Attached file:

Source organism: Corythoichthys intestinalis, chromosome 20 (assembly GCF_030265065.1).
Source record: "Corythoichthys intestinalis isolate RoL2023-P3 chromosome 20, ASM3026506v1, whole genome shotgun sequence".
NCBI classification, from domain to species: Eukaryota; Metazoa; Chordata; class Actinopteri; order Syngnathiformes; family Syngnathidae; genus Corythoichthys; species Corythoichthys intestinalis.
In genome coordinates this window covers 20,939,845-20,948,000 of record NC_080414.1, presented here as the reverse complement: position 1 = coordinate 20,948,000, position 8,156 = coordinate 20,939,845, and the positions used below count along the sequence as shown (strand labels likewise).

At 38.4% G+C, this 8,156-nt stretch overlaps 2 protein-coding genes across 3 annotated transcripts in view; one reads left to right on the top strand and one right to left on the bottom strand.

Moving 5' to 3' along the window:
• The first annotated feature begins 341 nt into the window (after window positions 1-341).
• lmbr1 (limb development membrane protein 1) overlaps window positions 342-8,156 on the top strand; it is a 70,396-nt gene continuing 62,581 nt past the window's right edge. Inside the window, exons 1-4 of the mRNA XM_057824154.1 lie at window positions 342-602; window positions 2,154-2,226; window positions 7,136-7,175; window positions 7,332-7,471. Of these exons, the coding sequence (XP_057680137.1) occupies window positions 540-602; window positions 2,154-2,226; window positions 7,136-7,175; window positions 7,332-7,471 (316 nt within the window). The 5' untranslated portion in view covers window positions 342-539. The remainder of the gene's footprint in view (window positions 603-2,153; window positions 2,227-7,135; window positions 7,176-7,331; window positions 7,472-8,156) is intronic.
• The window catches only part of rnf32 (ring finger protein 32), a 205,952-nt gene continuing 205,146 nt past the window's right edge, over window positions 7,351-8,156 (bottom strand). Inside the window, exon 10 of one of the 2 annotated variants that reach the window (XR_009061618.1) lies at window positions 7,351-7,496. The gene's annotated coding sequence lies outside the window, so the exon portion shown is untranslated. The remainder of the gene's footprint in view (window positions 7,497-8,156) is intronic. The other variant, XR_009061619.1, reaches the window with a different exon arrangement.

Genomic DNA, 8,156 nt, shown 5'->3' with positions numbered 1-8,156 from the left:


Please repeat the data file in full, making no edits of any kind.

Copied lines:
Source organism: Corythoichthys intestinalis, chromosome 20 (assembly GCF_030265065.1).
Source record: "Corythoichthys intestinalis isolate RoL2023-P3 chromosome 20, ASM3026506v1, whole genome shotgun sequence".
NCBI classification, from domain to species: Eukaryota; Metazoa; Chordata; class Actinopteri; order Syngnathiformes; family Syngnathidae; genus Corythoichthys; species Corythoichthys intestinalis.
In genome coordinates this window covers 20,939,845-20,948,000 of record NC_080414.1, presented here as the reverse complement: position 1 = coordinate 20,948,000, position 8,156 = coordinate 20,939,845, and the positions used below count along the sequence as shown (strand labels likewise).

At 38.4% G+C, this 8,156-nt stretch overlaps 2 protein-coding genes across 3 annotated transcripts in view; one reads left to right on the top strand and one right to left on the bottom strand.

Moving 5' to 3' along the window:
• The first annotated feature begins 341 nt into the window (after window positions 1-341).
• lmbr1 (limb development membrane protein 1) overlaps window positions 342-8,156 on the top strand; it is a 70,396-nt gene continuing 62,581 nt past the window's right edge. Inside the window, exons 1-4 of the mRNA XM_057824154.1 lie at window positions 342-602; window positions 2,154-2,226; window positions 7,136-7,175; window positions 7,332-7,471. Of these exons, the coding sequence (XP_057680137.1) occupies window positions 540-602; window positions 2,154-2,226; window positions 7,136-7,175; window positions 7,332-7,471 (316 nt within the window). The 5' untranslated portion in view covers window positions 342-539. The remainder of the gene's footprint in view (window positions 603-2,153; window positions 2,227-7,135; window positions 7,176-7,331; window positions 7,472-8,156) is intronic.
• The window catches only part of rnf32 (ring finger protein 32), a 205,952-nt gene continuing 205,146 nt past the window's right edge, over window positions 7,351-8,156 (bottom strand). Inside the window, exon 10 of one of the 2 annotated variants that reach the window (XR_009061618.1) lies at window positions 7,351-7,496. The gene's annotated coding sequence lies outside the window, so the exon portion shown is untranslated. The remainder of the gene's footprint in view (window positions 7,497-8,156) is intronic. The other variant, XR_009061619.1, reaches the window with a different exon arrangement.

Genomic DNA, 8,156 nt, shown 5'->3' with positions numbered 1-8,156 from the left: